Lettuce in plastic containers

We’re totally disgusted with the many, many times we’ve bout 50/50 lettuce mix at our local markets and had it go all soggy and sliming after just a few days. We switched from the large container to the smaller one but the max life seems to be 5-6 days, just a day or so longer than the bigger one. Apparently this is a moisture problem.

I’ve seen online advice to wash the lettuce and use a spinner or keep it surrounded by paper towels. The first is way too much work IMHO, the second doesn’t really work.

Is this type of lettuce mix only good for 2-3 days at best? We’ve noticed that the dark reddish variety in the mix seems to go bad first and slimes the others. Do other mixes last longer? Is keeping it in the fridge the problem? We’d really like to find a solution. TIA

The solution is to buy fresh lettuce. Not some lettuce leaves that were processed weeks ago. Then bring the lettuce home, wash it, shake off the water and wrap in a clean cotton towel. It will keep in the crisper drawer 7-10 days at minimum.


I’ve had the same problem. I now buy it only if I know I’ll use it within 48 hours.

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This website tested 5 ways:

The two successful methods were paper towel lined bowl with changing the paper towel on a daily basis or wash, spin dry, and store the entire salad spinner in the fridge.

I usually use the paper towel method but I don’t change it everyday. I wonder if going the complete opposite direction would work - keep the lettuce completely submerged in a bowl of water inside the fridge.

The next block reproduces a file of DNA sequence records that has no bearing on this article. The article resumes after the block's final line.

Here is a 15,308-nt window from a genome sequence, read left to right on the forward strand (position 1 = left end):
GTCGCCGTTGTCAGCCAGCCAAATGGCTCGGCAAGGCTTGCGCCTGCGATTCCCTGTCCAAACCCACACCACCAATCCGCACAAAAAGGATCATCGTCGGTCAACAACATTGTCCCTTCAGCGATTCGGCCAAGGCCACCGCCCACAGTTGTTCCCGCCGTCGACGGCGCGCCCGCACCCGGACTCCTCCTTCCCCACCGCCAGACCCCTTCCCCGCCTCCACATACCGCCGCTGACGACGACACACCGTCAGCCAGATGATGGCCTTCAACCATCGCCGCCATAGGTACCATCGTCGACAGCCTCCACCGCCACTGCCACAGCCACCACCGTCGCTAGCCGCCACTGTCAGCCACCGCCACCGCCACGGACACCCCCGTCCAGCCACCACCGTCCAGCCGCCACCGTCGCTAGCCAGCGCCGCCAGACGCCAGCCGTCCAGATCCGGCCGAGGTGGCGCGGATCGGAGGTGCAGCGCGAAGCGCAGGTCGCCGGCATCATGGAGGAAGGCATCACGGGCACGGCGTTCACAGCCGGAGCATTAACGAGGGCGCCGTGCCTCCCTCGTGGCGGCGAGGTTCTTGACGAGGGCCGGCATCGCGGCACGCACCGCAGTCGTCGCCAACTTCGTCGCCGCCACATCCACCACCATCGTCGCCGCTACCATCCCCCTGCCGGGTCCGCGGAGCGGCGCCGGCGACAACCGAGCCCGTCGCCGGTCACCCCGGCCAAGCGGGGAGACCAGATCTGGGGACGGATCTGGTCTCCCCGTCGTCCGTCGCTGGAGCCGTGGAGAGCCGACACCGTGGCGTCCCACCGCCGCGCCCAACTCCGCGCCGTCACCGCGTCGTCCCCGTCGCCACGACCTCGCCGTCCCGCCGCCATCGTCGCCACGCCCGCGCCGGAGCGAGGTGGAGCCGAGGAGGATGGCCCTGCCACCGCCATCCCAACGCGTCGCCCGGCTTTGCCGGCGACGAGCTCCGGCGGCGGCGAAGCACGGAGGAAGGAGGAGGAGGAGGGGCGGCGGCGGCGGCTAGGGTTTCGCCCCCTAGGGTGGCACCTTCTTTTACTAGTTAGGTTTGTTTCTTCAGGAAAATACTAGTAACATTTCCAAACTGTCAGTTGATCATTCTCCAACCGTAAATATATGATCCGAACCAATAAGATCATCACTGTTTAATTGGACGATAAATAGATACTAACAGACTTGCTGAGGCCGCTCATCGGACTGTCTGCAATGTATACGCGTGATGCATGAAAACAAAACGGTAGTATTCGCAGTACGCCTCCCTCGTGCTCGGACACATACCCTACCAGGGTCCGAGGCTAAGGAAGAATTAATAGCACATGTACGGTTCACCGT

The article says storing in the spinner is problematic because of space and of being able to use the spinner for other things. But analyze WHY it works. It gets the greens fairly but not entirely dry, and allows the sealed-in air to circulate under and around the leaves. So, how about using a steamer basket or strainer inside a sealable container or plastic bag? Worth a try. I would put a damp paper towel beneath the basket but not touching it.

You have got to remember the salad will have been picked and processed days before you buy it. Its kept in a stable condition because of the “Modified Atmosphere Packaging” which typically uses 5% Oxygen, 15% Carbon dioxide, and 80% nitrogen. This inhibits bacterial deterioration and the development of molds and yeasts - however once opened the ageing process seems to accelerate and its age catches up with it quite rapidly.

The simple way to get a longer shelf life is to buy fresh whole salads rather than packaged ones. But even the freshest salad leaves straight out of the garden have a pretty short shelf life…no matter how you keep them.

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If the solution is so involved as to defeat the purpose of buying a pre-washed mix I’m not sure it’s worth it. We used to buy heads of red lettuce, butter lettuce, and romaine, but the total amount was more than we needed. The pre-mixed stuff is a great idea with lettuce types we wouldn’t get otherwise. May just buy the small size and toss early.

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I think it’s just the nature of spring mixes, the more delicate varieties in the mix only last a few days.

I just always plan to eat my salad greens within 2-3 days, i have never had greens long enough that they go slimy…
my parents love a costco bargain so they gets the bucket size tub of baby spinach (which is cheap vs individual bags) and i watched dad dump the container out on the counter then layer paper towel, leaves, paper towel, leaves in light fluffy layers. We used it rather quickly since we had salads at least once a day and then on day three i sautéed the rest so it didn’t have a chance to turn.

Greens actually should not stay fresh for that long, delicate lettuces are by nature very perishable.
I think buy a smaller package of the delicate greens to eat in the next 2-3days, day 3 sautee anything left. At the same time buy a more hearty salad green like romaine or iceburg or nappa cabbage for the remaining days of the week if you aren’t able to get more fresh greens midweek.


Absolutely, but short of picking out all the dark red lettuce when you open the container, I have no solution. :frowning:

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Bessarabsky Market, Kyiv. Ukraine
Credit: Juan Antonio Segal, Flickr